Madame X

Monday, August 25, 2008

They don't make them like this any more! Thank Christ...

Anyone who is moved by this movie is either a huge Lana Turner fan or they've spent far too much of their life comatose in front of their television, dribbling from their mouth as they watch ridiculous soap operas. For that is what this film is. It's a hysterical, nonsensical soap opera; a film so removed from reality that it generates laughs rather than tears.

The most entertaining section has to be the first part. Lana Turner marries a rich diplomat and then is promptly left alone in their huge house with her mother-in-law as her husband gallivants across the world. For a while the needy Turner pines for her spouse, but she quickly hooks up with a suave bachelor (played by Ricardo Montalban), the sort of bachelor who can play the piano in such a way that the instrument plays a different tune to the one he's playing with his fingers. He's also the sort of bachelor who loafs around his apartment in a blazer and cravat and who has a glass of cognac surgically attached to his hand. In other words: he's a smooth operator. But although Turner starts to develop feelings for him, she turns him down once her husband arrives back home. Hubby is puzzled at the change in her. From a distance in a gloomy room he says, "I want to kiss you but you seem so far away." I imagine the writer thought he was making an awfully clever observation about her emotional state, but I could only think that if she's so far away he should just walk over to her.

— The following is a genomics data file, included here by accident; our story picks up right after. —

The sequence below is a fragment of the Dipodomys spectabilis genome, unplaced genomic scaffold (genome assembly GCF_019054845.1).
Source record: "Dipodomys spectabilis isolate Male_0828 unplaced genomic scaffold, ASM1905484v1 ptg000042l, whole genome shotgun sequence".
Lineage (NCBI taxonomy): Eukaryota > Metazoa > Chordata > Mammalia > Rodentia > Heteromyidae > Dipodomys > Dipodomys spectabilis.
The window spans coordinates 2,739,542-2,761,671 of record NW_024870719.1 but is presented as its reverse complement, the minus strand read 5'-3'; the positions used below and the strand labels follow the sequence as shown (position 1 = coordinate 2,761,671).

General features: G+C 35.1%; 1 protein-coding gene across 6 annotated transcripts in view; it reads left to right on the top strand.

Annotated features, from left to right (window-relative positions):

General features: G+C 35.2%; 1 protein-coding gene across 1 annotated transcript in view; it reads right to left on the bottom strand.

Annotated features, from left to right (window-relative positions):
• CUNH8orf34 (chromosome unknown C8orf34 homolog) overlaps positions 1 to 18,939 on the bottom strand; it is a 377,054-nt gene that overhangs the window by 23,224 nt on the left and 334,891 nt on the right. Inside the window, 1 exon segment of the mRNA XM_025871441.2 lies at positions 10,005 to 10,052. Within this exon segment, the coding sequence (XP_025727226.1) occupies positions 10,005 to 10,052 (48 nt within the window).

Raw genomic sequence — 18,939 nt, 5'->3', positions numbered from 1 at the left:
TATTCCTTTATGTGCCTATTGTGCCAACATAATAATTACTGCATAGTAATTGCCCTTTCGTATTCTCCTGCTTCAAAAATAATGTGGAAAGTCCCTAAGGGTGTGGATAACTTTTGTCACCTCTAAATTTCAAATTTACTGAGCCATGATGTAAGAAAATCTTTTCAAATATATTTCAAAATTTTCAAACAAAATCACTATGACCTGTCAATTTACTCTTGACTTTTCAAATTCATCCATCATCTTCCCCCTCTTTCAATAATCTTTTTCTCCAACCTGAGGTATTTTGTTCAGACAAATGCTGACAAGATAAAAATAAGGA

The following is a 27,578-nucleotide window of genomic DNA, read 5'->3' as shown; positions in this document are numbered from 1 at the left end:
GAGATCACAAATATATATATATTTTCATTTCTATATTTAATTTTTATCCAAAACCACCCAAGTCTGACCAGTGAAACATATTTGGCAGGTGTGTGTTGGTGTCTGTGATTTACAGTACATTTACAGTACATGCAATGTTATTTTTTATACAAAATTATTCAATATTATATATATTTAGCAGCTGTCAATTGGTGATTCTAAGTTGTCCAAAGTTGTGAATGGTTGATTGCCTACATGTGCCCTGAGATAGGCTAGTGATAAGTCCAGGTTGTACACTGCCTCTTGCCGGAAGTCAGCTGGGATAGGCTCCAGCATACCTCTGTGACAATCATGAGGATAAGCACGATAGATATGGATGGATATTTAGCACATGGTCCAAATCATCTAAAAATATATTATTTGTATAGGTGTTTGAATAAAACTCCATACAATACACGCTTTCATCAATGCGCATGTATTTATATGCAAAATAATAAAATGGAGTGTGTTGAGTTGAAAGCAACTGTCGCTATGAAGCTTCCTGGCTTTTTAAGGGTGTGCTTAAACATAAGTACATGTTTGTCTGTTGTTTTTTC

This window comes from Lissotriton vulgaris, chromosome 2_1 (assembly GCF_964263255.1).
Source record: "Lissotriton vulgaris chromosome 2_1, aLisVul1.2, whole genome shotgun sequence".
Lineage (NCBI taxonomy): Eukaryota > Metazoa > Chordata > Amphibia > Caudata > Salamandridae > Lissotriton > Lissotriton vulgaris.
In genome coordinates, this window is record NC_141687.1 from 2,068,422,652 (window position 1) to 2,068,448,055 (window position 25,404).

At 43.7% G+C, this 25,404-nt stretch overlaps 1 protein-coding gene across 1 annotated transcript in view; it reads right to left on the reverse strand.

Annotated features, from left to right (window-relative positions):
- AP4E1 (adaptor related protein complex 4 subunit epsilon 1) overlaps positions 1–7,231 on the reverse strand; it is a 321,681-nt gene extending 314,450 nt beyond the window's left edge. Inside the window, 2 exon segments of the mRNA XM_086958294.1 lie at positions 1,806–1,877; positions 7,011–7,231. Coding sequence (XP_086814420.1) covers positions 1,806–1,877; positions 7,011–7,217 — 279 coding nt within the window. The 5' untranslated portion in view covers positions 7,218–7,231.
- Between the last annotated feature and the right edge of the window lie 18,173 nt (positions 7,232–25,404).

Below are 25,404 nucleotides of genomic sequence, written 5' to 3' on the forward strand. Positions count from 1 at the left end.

But one of the funniest scenes is when Turner goes back to the bachelor's apartment to tell him that the affair is over. He won't take no for an answer and spouts hilarious dialogue like, "The music plays for us and the champagne sparkles." But Turner isn't won over and tries to leave. However, the bachelor tries to grab her and falls headfirst down the stairs, killing himself. Really, is there a more hilarious accidental death than falling headfirst down the stairs? The only way it could have been funnier was if he'd accidentally caught fire and then fell down the stairs.

But the film's on a comedic roll now. Turner checks the body and then goes for the phone. Only it starts ringing, which would implicate her if she answered it. And then, would you believe it, someone starts banging on the door. How unlucky can one person get? But Turner somehow gets away and runs to her mother-in-law for help. But then she finds out that the mother-in-law knows about the accidental death because she's paid someone to follow Turner. "So you killed your lover, my dear." Dear Lord, episodes of Dallas are more plausible. But the silliness only increases. The mother-in-law hisses (literally) some bitchy dialogue ("You're still a shop girl from San Francisco. You should have stayed on the other side of the counter.") and then makes a deal with Turner. She won't turn her daughter-in-law in if she agrees to disappear. She'll give her money, a new life in Switzerland and a new identity. But she must agree to never have anything more to do with her husband or her son. She agrees. And of course, when she makes her final call to her husband he spouts some heartbreaking stuff about finding their family a perfect home and when she last talks to her son the ridiculously cute moppet says he misses her, even though he has no idea that she's about to fake her own death. Dear, oh, dear.